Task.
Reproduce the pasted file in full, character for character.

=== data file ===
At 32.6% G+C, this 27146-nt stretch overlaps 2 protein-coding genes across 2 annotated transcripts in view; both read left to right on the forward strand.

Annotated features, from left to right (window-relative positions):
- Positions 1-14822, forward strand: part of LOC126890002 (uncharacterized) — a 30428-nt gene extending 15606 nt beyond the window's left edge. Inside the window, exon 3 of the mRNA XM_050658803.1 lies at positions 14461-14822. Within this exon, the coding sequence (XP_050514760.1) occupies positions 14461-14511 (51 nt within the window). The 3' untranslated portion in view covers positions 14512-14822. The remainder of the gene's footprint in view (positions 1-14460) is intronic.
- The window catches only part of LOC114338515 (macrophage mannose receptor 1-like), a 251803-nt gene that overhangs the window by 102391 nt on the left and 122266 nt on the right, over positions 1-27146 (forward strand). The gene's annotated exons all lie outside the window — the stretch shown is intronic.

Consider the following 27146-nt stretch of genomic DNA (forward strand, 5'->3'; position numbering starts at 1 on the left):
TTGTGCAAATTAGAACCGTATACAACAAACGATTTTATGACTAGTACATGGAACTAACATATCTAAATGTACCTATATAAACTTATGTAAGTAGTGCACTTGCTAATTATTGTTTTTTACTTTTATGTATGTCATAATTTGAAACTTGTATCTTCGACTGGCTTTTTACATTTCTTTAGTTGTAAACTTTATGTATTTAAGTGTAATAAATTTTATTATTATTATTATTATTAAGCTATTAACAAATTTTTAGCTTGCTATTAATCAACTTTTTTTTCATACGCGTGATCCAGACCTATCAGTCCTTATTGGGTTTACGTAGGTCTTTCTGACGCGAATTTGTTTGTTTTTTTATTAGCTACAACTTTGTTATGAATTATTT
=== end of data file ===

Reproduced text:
At 32.6% G+C, this 27146-nt stretch overlaps 2 protein-coding genes across 2 annotated transcripts in view; both read left to right on the forward strand.

Annotated features, from left to right (window-relative positions):
- Positions 1-14822, forward strand: part of LOC126890002 (uncharacterized) — a 30428-nt gene extending 15606 nt beyond the window's left edge. Inside the window, exon 3 of the mRNA XM_050658803.1 lies at positions 14461-14822. Within this exon, the coding sequence (XP_050514760.1) occupies positions 14461-14511 (51 nt within the window). The 3' untranslated portion in view covers positions 14512-14822. The remainder of the gene's footprint in view (positions 1-14460) is intronic.
- The window catches only part of LOC114338515 (macrophage mannose receptor 1-like), a 251803-nt gene that overhangs the window by 102391 nt on the left and 122266 nt on the right, over positions 1-27146 (forward strand). The gene's annotated exons all lie outside the window — the stretch shown is intronic.

Consider the following 27146-nt stretch of genomic DNA (forward strand, 5'->3'; position numbering starts at 1 on the left):
TTGTGCAAATTAGAACCGTATACAACAAACGATTTTATGACTAGTACATGGAACTAACATATCTAAATGTACCTATATAAACTTATGTAAGTAGTGCACTTGCTAATTATTGTTTTTTACTTTTATGTATGTCATAATTTGAAACTTGTATCTTCGACTGGCTTTTTACATTTCTTTAGTTGTAAACTTTATGTATTTAAGTGTAATAAATTTTATTATTATTATTATTATTAAGCTATTAACAAATTTTTAGCTTGCTATTAATCAACTTTTTTTTCATACGCGTGATCCAGACCTATCAGTCCTTATTGGGTTTACGTAGGTCTTTCTGACGCGAATTTGTTTGTTTTTTTATTAGCTACAACTTTGTTATGAATTATTT